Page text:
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|Written by Kelsa Staffa|
|Wednesday, 14 April 2010 11:23|
There are two main types of riders: those who like to school, and those who don't. Schooling involves hours of practicing circles, lateral flexion, basic dressage moves, and gymnastic exercise . . . ad nauseum. I more or less go into a trance, chasing the perfect 20 m circle, and don't notice the time go by. There are many other people (and horses, no doubt) who groan when told to school.
To avoid unhappy students, instructors often incorporate games into lesson plans. I have given my students spoons and wooden eggs to practice body control, set up obstacle courses to practice steering, and used scary grain sacks as jump decorations to desensitize horses. My games, however, seem pitiful compared to some of the more complex games that have arisen from what I suspect is the avoidance of traditional schooling. Below I've outlined two of the games I came across in researching horsey games that I fully intend to play.
Horse Soccer/Equine Soccer/Pushball/Hoofball
As there are at least four different names for the same game, depending on what part of the world you come from. I have chosen to call this game hoofball in honour of the old adage, "No hoof, No horse" (the hoof is the single most important and vulnerable part of a horse).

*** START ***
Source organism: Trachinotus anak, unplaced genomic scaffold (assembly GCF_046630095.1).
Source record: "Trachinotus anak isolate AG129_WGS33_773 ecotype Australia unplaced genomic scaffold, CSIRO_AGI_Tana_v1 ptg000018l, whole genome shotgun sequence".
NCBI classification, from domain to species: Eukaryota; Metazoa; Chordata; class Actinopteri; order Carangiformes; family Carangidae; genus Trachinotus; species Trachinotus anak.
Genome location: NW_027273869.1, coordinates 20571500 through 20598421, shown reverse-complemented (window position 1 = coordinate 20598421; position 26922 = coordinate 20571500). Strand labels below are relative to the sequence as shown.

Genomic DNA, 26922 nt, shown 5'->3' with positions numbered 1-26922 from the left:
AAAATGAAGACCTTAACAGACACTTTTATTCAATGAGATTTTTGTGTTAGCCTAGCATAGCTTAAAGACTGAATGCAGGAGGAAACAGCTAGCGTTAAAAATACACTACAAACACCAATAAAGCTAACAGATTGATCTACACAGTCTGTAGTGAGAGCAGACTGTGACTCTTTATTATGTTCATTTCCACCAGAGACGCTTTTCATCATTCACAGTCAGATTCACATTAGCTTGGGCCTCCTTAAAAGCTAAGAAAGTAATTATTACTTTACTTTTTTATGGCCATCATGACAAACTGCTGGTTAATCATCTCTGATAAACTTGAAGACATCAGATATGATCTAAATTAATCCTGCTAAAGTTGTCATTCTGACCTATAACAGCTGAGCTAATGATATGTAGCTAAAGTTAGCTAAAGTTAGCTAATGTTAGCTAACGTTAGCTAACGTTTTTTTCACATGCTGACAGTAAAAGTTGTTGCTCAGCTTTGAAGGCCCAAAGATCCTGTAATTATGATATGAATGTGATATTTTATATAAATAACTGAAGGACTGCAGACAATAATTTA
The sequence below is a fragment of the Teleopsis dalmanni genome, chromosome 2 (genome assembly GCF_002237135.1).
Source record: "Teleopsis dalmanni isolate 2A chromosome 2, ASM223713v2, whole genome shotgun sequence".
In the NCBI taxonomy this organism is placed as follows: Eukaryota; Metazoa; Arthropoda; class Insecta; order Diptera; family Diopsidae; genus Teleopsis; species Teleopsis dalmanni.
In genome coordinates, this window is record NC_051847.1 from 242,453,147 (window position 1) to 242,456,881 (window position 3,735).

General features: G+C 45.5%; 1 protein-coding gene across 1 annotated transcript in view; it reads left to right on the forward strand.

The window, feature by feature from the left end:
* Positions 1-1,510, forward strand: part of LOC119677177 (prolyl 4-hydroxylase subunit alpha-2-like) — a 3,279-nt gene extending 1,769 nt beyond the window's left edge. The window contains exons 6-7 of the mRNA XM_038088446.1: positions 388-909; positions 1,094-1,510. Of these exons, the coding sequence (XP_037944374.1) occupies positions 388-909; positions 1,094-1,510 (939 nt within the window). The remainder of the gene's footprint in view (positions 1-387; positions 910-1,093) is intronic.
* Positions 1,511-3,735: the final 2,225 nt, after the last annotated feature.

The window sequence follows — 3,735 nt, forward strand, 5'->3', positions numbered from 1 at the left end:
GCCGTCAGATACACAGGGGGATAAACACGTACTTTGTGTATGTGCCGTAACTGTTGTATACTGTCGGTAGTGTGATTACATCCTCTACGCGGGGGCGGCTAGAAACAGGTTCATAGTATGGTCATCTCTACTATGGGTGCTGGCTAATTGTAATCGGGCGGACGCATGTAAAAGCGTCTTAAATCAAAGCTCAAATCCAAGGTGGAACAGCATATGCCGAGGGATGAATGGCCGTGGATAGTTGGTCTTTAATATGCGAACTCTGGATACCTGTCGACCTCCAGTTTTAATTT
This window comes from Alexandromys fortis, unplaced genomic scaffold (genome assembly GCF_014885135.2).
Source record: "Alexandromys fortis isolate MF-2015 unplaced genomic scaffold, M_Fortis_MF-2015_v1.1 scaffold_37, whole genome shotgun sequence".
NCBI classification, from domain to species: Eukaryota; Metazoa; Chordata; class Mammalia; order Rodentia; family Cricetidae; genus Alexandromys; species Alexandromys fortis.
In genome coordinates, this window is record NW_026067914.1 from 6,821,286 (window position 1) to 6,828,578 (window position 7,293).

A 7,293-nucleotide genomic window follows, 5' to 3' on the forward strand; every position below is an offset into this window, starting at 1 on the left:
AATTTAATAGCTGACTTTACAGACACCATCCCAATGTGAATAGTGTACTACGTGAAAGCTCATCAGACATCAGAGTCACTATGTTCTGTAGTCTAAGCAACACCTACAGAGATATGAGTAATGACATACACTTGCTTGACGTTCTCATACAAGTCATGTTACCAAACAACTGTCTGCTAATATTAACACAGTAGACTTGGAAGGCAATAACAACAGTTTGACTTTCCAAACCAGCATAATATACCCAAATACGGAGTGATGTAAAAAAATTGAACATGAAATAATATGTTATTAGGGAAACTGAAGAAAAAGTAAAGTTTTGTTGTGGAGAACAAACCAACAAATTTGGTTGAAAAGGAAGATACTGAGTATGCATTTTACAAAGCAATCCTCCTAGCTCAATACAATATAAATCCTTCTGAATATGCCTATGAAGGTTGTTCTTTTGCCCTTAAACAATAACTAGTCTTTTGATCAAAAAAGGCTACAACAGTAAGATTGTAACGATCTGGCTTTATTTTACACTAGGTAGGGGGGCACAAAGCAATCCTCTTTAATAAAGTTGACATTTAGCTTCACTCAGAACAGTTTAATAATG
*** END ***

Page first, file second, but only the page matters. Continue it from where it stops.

Unsurprisingly, hoofball is exactly the same as People Soccer. There's a ball proportional to the players' size (in this case a 40" - 50" rubber ball resistant to hooves and teeth and, for safety reasons, at least as tall as the player's breastbone), there are players (and their humans) on two teams, and there are goals (anything from poles to pylons) at either end of the arena/ring/field. The goal is to get your equine athlete to kick the ball down the field and through the goalposts. Score!
The specific rules boil down to safety and etiquette:
According to the Encyclopaedia Britannica, pushball on horseback was introduced in 1902 at Durland's Riding Academy in New York. It has only recently begun to be an organized sport outside the military and guard industries.
There are many advantages to teaching your horse to play hoofball. Horses are naturally curious and playful and like to learn new things. Stretching your horse's brain by constantly introducing new stimuli is a good way to keep him alert, interested, and developing intelligence, just like a young child. Secondly, having a big, bouncy thing hitting your nose, knees, tail, sides, and chest and being completely unharmed by it is a great way to desensitize your horse to other "scary" objects such as a flying plastic bag, children playing basketball, or branches brushing up against his flanks on the trail.
Not being a western rider I didn't know that hoofball also allows a horse to become more "cowy." The horse learns to "read" the ball; for example, if you hit it on the left side, it will move right, and vice versa. When herding cows, the exact same principle is used: to cause a cow to move to your right, you approach him on the left. It also teaches him to be quick to react and turn, increasing his flexibility.